Why do we have degrees?

The word degree derives from the Latin word gradus, which means a step, and is also the root for gradual and grade. In Freemasonry, we include a regular step in our Ceremonies and take a symbolic rising step (one taken without moving forward), when the Lodge is raised from one Degree to another. This represents progress, growth and development in Masonic knowledge and understanding. In operative times, the young Mason would have progressed through grades of training. Beginning by being apprenticed to a master to whom he would have been indentured in a formal ceremony in which both the apprentice and the master would take solemn oaths. The former, to serve for a fixed period of time, usually seven years, and to protect his master’s interests. The latter, to bind himself to teach the young-man his trade, and ensure he was clothed and fed; though in some cases, the young man’s parents would have to pay a premium to cover the cost of training. The transaction, having been recorded on parchment, was sealed to make it binding; just as we now seal our obligations by saluting the Volume of the Sacred Law with our lips. The parchment would then be cut in two along a zigzag, resembling teeth; thereby becoming indented; derived from the Latin word dentes. Each party kept one half of the indenture, which could later be re-united and their serrated edges matched so as to authenticate the deed. At the end of the period of training, the young man would go through a final ceremony to be made ‘free of the craft’, allowing him free to pursue his trade.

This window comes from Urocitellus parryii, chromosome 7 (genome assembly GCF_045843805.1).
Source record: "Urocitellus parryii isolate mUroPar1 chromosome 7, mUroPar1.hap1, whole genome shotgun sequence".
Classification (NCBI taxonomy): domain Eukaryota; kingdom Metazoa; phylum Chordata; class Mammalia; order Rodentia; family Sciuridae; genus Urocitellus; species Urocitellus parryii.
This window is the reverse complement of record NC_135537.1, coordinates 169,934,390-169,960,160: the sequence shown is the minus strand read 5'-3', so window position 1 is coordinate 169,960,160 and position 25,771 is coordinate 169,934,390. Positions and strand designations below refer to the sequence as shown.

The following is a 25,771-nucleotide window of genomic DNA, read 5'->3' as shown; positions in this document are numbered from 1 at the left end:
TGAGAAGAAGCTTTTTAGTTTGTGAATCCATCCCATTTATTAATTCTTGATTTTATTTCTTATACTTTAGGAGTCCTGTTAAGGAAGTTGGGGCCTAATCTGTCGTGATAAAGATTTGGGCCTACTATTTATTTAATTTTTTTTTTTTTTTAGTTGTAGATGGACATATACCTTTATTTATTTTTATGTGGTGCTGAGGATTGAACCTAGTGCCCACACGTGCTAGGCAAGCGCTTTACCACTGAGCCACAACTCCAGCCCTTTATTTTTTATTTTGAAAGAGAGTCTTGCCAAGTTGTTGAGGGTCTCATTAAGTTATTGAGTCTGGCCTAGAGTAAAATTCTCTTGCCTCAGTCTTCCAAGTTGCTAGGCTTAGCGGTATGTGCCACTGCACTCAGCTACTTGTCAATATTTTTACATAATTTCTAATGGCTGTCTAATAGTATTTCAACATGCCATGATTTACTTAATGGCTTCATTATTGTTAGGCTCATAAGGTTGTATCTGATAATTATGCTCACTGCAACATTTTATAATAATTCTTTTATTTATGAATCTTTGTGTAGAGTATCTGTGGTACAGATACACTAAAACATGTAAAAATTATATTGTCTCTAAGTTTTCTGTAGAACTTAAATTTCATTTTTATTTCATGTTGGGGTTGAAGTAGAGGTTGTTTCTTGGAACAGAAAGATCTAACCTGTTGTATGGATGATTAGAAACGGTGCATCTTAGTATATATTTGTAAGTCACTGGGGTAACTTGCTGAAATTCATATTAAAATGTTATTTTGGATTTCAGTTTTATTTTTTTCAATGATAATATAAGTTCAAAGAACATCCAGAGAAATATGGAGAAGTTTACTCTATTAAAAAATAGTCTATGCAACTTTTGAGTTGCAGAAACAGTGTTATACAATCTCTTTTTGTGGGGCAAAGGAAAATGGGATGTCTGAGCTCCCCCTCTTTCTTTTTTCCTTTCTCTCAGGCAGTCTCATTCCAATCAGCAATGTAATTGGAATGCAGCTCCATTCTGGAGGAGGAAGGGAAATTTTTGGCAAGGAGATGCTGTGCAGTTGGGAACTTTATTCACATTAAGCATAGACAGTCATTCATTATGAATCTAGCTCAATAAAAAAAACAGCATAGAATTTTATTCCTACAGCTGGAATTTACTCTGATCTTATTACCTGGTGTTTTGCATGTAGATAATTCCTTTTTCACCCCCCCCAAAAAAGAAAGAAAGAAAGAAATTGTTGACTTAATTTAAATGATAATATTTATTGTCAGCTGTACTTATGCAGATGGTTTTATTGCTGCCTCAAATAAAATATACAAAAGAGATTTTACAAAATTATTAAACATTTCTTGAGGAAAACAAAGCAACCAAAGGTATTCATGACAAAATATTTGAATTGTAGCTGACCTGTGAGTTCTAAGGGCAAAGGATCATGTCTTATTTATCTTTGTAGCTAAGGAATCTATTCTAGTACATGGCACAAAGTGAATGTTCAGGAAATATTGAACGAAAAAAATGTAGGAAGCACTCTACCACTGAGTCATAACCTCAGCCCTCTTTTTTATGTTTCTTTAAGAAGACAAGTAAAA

This process is still mirrored in ritualised form when a candidate goes through various steps to become a member of a City of London Livery Company. He, having proved himself to be suitably qualified, takes the first step, to be made ‘free of the company’, a second, to become a ‘Freeman of the City of London’, and a third, to become a ‘Full Liveryman’. Freemasonry has also been influenced by the practices of the Mediaeval Universities, who likewise recognised ‘steps’ in education. The first three involved; • grammar in reading and writing; • rhetoric in public speaking, so as to inform, persuade, or motivate an audience; • and logic, so as to construct a sound argument. A person, having proved these proficiencies by examination, in what was called the Trivium, was then considered to be a Literatus. However, to graduate, he had to go on to master; • arithmetic, the science and philosophy of numbers; • geometry, the knowledge of the structure of the world and the universe; • music, which then meant the divine harmony of the created order; • and astronomy, which referred to the whole of creation. These subjects were in turn examined in the Quadrivium, and the successful candidate awarded his degree, and styled Artis Bacaloreum – known today as Bachelor of Arts. So it is that our Masonic rituals have been influenced by the customs of the old operatives (working masons), the practices of the City Livery Companies, and Medieval Universities. Such that we too have steps and degrees; stages in the learning process about Freemasonry and its meanings. However, having completed our progress through the three Degrees of the Craft, we still have much to learn about our wonderful order, as we continue our Masonic journey through our lifetime.